Skip to main content

Thank you for visiting nature.com. You are using a browser version with limited support for CSS. To obtain the best experience, we recommend you use a more up to date browser (or turn off compatibility mode in Internet Explorer). In the meantime, to ensure continued support, we are displaying the site without styles and JavaScript.

Watching hydrogen-bond dynamics in a β-turn by transient two-dimensional infrared spectroscopy

Abstract

X-ray crystallography and nuclear magnetic resonance measurements provide us with atomically resolved structures of an ever-growing number of biomolecules. These static structural snapshots are important to our understanding of biomolecular function, but real biomolecules are dynamic entities that often exploit conformational changes and transient molecular interactions to perform their tasks. Nuclear magnetic resonance methods can follow such structural changes, but only on millisecond timescales under non-equilibrium conditions. Time-resolved X-ray crystallography has recently been used to monitor the photodissociation of CO from myoglobin on a subnanosecond timescale1, yet remains challenging to apply more widely. In contrast, two-dimensional infrared spectroscopy, which maps vibrational coupling between molecular groups and hence their relative positions and orientations2,3,4,5,6,7,8,9,10,11, is now routinely used to study equilibrium processes on picosecond timescales. Here we show that the extension of this method into the non-equilibrium regime12,13 allows us to observe in real time in a short peptide the weakening of an intramolecular hydrogen bond and concomitant opening of a β-turn. We find that the rate of this process is two orders of magnitude faster than the ‘folding speed limit’ established for contact formation between protein side chains14.

This is a preview of subscription content, access via your institution

Relevant articles

Open Access articles citing this article.

Access options

Buy article

Get time limited or full article access on ReadCube.

$32.00

All prices are NET prices.

Figure 1: Absorption and transient 1D spectra.
Figure 2: Equilibrium 2D-IR spectra.
Figure 3: Transient 2D-IR spectra.
Figure 4: Molecular dynamics results.

References

  1. Schotte, F. et al. Watching a protein as it functions with 150-ps time-resolved X-ray crystallography. Science 300, 1944–1947 (2003)

    ADS  CAS  Article  Google Scholar 

  2. Fang, C. & Hochstrasser, R. M. Two-dimensional infrared spectra of the 13C:18O isotopomers of alanine residues in an α-helix. J. Phys. Chem. B 109, 18652–18663 (2005)

    CAS  Article  Google Scholar 

  3. Wang, J., Chen, J. & Hochstrasser, R. M. Local structure of β-hairpin isotopomers by FTIR, 2D IR, and ab initio theory. J. Phys. Chem. B 110, 7545–7555 (2006)

    CAS  Article  Google Scholar 

  4. Asbury, J. B. et al. Hydrogen bond dynamics probed with ultrafast infrared heterodyne-detected multidimensional vibrational stimulated echoes. Phys. Rev. Lett. 91, 237402 (2003)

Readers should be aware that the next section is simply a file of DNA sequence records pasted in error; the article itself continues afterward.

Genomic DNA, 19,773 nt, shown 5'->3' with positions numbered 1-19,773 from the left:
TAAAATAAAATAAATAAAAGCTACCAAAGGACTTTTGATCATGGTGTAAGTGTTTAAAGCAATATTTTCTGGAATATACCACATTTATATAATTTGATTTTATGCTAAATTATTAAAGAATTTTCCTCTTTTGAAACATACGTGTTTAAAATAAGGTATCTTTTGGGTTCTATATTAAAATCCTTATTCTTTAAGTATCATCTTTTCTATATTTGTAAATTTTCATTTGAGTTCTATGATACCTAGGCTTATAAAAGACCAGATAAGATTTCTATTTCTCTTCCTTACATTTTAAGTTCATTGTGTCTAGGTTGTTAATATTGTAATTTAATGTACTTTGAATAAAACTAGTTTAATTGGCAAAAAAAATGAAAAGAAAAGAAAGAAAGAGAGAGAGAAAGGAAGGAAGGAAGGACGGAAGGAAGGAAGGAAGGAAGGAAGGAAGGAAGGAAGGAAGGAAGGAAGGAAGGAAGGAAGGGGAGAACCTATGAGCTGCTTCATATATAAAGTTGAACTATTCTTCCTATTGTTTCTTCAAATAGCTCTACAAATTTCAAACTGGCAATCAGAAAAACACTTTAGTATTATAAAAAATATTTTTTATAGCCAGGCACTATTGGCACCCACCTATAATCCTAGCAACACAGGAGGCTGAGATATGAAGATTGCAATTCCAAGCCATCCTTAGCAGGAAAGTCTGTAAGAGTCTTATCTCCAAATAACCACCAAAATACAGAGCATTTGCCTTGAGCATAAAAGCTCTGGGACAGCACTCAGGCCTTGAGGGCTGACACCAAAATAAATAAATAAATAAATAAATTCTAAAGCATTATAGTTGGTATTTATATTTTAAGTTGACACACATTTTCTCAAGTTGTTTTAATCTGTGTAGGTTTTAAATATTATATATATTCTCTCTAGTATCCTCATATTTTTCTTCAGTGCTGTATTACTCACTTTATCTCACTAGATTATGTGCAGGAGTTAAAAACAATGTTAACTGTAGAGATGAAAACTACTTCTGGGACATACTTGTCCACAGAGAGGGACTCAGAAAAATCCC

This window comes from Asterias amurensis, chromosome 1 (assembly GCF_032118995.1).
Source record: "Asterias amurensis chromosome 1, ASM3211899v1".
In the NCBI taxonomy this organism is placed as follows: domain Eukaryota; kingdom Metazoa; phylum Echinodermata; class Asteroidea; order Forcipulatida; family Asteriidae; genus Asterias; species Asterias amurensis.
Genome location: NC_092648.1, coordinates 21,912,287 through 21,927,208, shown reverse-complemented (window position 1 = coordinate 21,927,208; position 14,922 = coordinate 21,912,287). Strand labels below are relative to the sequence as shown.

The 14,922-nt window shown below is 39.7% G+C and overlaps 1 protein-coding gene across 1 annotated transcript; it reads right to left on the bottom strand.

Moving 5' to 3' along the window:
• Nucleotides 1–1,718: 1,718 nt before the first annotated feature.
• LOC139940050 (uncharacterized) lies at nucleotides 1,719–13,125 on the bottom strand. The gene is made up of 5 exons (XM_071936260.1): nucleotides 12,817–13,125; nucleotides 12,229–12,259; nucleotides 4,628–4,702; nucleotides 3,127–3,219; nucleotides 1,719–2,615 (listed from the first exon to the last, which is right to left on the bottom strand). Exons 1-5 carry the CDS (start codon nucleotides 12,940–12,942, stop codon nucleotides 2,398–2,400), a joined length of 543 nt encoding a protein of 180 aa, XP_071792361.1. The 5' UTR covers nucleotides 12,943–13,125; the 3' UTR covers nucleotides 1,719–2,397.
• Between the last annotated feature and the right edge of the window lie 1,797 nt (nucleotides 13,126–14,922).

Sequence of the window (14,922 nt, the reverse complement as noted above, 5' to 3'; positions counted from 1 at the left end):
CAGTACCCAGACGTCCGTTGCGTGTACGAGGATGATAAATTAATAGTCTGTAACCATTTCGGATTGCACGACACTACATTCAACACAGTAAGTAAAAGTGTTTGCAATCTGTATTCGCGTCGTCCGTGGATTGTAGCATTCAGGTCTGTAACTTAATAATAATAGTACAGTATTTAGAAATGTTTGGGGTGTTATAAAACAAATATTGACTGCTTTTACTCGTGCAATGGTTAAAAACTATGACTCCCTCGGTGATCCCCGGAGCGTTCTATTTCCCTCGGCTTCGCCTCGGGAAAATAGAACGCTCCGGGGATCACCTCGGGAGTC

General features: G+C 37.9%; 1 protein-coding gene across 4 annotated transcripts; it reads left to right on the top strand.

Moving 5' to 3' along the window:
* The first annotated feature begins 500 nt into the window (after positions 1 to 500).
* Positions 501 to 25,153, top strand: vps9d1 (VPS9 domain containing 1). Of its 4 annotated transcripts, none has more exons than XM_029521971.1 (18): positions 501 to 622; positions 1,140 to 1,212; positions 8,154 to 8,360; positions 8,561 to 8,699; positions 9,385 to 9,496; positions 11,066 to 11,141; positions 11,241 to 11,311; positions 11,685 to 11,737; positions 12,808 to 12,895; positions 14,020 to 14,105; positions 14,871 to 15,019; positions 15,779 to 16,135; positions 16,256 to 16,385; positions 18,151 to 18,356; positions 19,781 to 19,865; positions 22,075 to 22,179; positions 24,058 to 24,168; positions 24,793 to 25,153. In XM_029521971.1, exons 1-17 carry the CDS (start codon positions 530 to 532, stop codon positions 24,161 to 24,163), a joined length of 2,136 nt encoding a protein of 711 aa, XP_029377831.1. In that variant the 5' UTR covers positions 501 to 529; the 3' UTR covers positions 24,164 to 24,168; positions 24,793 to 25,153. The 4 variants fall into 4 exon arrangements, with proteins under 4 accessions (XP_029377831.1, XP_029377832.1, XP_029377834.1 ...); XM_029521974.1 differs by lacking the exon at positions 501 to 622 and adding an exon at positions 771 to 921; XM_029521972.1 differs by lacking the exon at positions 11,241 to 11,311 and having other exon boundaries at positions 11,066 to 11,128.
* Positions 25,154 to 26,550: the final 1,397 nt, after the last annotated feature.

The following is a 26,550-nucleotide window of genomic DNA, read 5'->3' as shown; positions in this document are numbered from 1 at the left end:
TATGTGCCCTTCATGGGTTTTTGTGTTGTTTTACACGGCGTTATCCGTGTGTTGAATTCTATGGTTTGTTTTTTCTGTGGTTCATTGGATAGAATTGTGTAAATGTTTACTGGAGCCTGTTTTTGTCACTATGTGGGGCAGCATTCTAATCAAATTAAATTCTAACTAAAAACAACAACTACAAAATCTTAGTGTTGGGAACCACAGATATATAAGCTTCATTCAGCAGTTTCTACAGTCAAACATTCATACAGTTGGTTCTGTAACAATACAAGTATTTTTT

ADS  Article  Google Scholar 

  5. Mukamel, S. Multidimensional femtosecond correlation spectroscopies of electronic and vibrational excitations. Annu. Rev. Phys. Chem. 51, 691–729 (2000)

    ADS  CAS  Article  Google Scholar 

  6. Mukherjee, P., Kass, I., Arkin, I. & Zanni, M. T. Picosecond dynamics of a membrane protein revealed by 2D IR. Proc. Natl Acad. Sci. USA 103, 3528–3533 (2006)

    ADS  CAS  Article  Google Scholar 

  7. Golonzka, O., Khalil, M., Demirdoven, N. & Tokmakoff, A. Vibrational anharmonicities revealed by coherent two-dimensional infrared spectroscopy. Phys. Rev. Lett. 86, 2154–2157 (2001)

    ADS  CAS  Article  Google Scholar 

  8. Cowan, M. L. et al. Ultrafast memory loss and energy redistribution in the hydrogen bond network of liquid H2O. Nature 434, 199–202 (2005)

    ADS  CAS  Article  Google Scholar 

  9. Hamm, P., Lim, M. & Hochstrasser, R. M. Structure of the amide I band of peptides measured by femtosecond nonlinear-infrared spectroscopy. J. Phys. Chem. B 102, 6123–6138 (1998)

    CAS  Article  Google Scholar 

  10. Woutersen, S. & Hamm, P. Structure determination of trialanine in water using polarization sensitive two-dimensional vibrational spectroscopy. J. Phys. Chem. B 104, 11316–11320 (2000)

    CAS  Article  Google Scholar 

  11. Woutersen, S. & Hamm, P. Nonlinear two-dimensional vibrational spectroscopy of peptides. J. Phys. Condens. Matter 14, R1035–R1062 (2002)

    ADS  CAS  Article  Google Scholar 

  12. Bredenbeck, J. et al. Transient 2D-IR spectroscopy: snapshots of the nonequilibrium ensemble during the picosecond conformational transition of a small peptide. J. Phys. Chem. B 107, 8654–8660 (2003)

    CAS  Article  Google Scholar 

  13. Bredenbeck, J., Helbing, J. & Hamm, P. Transient two-dimensional infrared spectroscopy: exploring the polarization dependence. J. Chem. Phys. 121, 5943–5957 (2004)

    ADS  CAS  Article  Google Scholar